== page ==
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Professor examines Cuba with art exhibit

Katlyn Smith | Monday, April 7, 2008

Saint Mary’s communications and performance studies professor Shannon Rose Riley discussed her photo exhibit, “Re-Imagining Cuba,” at the college’s Cushwa-Leighton Library Friday.

The collection featured over 2,000 images Riley took in her three years of travel to Cuba.

Riley said the collection aims to take issue against predominant U.S. views of Cuba.

“I hope to challenge traditional, stereotypical views,” Riley said.

While researching Cuba-U.S. relations and contemporary Cuban theatre, Riley encountered unexpected images typical Americans cannot see due to travel restrictions.

“I was completely surprised at a lot of things I had been seeing,” Riley said.

The concept of the exhibit, Riley said, was to pair stereotypical images with more surprising images to highlight American’s misconceptions of an underdeveloped, communist Cuba.

Some works featured cyber cafes and Western Union offices paired with stereotypical images of Cuban cigars and 1950 U.S. renovated cars. Other works displayed cultural images of folklore festivals, traditional Cuban musicians and open-air clubs.

Riley also discussed Cuba’s history as a background for the exhibit.

“Despite Cuba’s great diversity, Cuba is extremely influenced by its proximity to the U.S.,” Riley said.

In 1935, Cuba gained protectorate status. By the 1950s during General Batista’s rule, prostitution and illiteracy were at an all-time high, she said. Due to an influx of U.S. tourism to the island, Cuba was known as the American Rivera, Riley said.

It was this cultural scene that frustrated many people, Riley said.

After the Cuban Revolution and Fidel Castro’s rise to power, Riley said Castro accelerated Cuban interests.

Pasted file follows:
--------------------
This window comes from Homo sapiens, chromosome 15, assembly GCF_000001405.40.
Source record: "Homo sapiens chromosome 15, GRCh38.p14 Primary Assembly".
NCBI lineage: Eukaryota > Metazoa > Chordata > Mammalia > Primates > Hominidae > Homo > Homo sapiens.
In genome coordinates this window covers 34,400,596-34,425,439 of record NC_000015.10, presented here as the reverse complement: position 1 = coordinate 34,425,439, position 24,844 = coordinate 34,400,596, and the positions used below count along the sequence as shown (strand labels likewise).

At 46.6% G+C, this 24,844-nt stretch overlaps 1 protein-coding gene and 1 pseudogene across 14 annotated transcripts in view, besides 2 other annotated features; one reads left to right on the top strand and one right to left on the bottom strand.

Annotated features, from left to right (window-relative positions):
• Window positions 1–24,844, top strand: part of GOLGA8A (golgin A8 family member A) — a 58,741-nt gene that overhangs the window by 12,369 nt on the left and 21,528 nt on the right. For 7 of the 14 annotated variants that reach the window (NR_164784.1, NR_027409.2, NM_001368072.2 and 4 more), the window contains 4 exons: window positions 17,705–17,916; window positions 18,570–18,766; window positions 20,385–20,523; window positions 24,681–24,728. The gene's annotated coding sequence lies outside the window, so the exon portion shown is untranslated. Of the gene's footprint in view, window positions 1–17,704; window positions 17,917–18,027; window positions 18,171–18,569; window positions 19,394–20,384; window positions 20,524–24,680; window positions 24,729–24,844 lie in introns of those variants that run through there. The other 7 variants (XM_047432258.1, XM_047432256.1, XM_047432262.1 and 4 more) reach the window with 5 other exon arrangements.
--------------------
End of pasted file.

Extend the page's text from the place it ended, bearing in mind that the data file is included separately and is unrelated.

According to Riley, Castro instituted many literacy programs and provided government-funded education for all Cubans. Despite current media coverage, Castro distributed free pressure cookers in 2006, Riley said. In addition, Riley said, Castro was the only man to kick organized crime out of his country successfully.

Today, only four groups can travel to the island – the press, missionaries, government officials and scholars who will produce non-commercial work.

President Bush has further expanded these restrictions, Riley said.

“I think our government was afraid we would become radicalized,” Riley said.

Riley also said Cuba is not a pure Communist state, contrary to U.S. political perceptions of the Cuban government.

“What we know has been filtered through Cuban and U.S. political rhetoric,” Riley said.

Riley said she hoped the Saint Mary’s audience would dispel traditional views and appreciate the rich Cuban culture.

“I hope to raise consciousness about the great diversity in Cuba,” Riley said.

Freshman Cristina Posadas, an audience member, also emphasized the event’s importance.

“‘Re-Imagining Cuba’ is a very unique event at Saint Mary’s. It’s not a topic often explored,” Posadas said.

This was the third of three exhibits, part of a collaborative effort between the Center for Women’s Intercultural Leadership and the Cushwa-Leighton Library to explore intercultural differences. The exhibit will continue through mid-June.